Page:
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Suppose I would like to create a one molar solution of NaCl in water. The molar concentration is defined as

$c_i=\frac{n_i}{V} $

$n_i=1$ in this case. I need to take 58.5 grams of NaCl (atomic weight of Na=23 & Cl=35.5) and dissolve it in water until the total solvent volume is 1 litre. The total volume of the water added is less than 1 litre. But what exactly is that amount of water and how can I determine it apriori from thermodynamics?

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You can calculate it using partial molar volumes.

The partial molar volume is defined as the differential change in volume with respect to change in mole fraction, and is determined experimentally. From the definition of partial molar properties, you can calculate the amount of one component needed to achieve a certain volume, if you know all of the partial molar volumes and pure component molar volumes.

There may be some complications to that for this system because you are talking about mixing a solid-phase ionic compound with water, instead of two liquids directly.

In practice, it is much easier to just use a volumetric flask so that you know the total volume is 1 L. If you measure the amount of water you actually used you will find that it is very close to 1 L.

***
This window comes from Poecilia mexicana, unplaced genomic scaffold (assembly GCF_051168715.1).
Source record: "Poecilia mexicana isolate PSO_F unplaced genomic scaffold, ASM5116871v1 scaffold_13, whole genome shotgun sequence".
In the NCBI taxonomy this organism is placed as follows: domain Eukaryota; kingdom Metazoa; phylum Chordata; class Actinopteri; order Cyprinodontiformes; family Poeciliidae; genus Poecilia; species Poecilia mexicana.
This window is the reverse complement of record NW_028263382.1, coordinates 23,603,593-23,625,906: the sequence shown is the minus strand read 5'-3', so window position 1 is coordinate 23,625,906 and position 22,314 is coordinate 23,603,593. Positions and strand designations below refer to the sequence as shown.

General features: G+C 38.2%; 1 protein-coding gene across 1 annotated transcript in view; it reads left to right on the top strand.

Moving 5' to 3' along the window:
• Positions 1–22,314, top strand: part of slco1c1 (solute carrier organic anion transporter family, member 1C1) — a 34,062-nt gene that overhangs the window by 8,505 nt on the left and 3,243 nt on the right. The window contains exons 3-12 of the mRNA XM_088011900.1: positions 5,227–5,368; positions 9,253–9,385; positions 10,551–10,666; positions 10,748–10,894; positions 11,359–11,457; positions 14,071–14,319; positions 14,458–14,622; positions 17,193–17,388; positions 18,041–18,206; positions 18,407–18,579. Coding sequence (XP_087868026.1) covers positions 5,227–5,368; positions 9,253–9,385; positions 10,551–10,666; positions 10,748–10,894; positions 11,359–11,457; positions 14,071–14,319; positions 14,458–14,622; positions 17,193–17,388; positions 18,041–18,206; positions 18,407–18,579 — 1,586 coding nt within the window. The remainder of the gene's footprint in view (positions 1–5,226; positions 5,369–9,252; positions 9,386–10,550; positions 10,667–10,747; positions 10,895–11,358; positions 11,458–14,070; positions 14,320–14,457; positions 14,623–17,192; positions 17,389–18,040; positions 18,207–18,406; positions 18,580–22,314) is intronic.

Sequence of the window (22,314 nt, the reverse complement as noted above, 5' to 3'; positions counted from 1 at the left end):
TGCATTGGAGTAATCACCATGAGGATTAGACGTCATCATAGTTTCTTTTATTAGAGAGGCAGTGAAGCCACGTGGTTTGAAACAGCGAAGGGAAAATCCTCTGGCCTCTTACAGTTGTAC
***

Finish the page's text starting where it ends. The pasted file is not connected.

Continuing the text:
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  • $\begingroup$ Thank you. I was just curious and maybe it will be useful to automate for industrial level production. $\endgroup$ – WanderingMind Oct 22 '14 at 18:51
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    $\begingroup$ Your best bet for automation would be to use a batch process that had a tank water-level sensor to shut off water flow when it reaches the correct volume. You could then measure out the right amount of salt by mass (also automated), dump it into the mixing vessel, and add water until it reaches the shutoff sensor. It might be possible to set up a continuous process instead of batch, but I don't think it would be worth the effort unless you needed very large amounts of continuously supplied solution. $\endgroup$ – thomij Oct 22 '14 at 20:46

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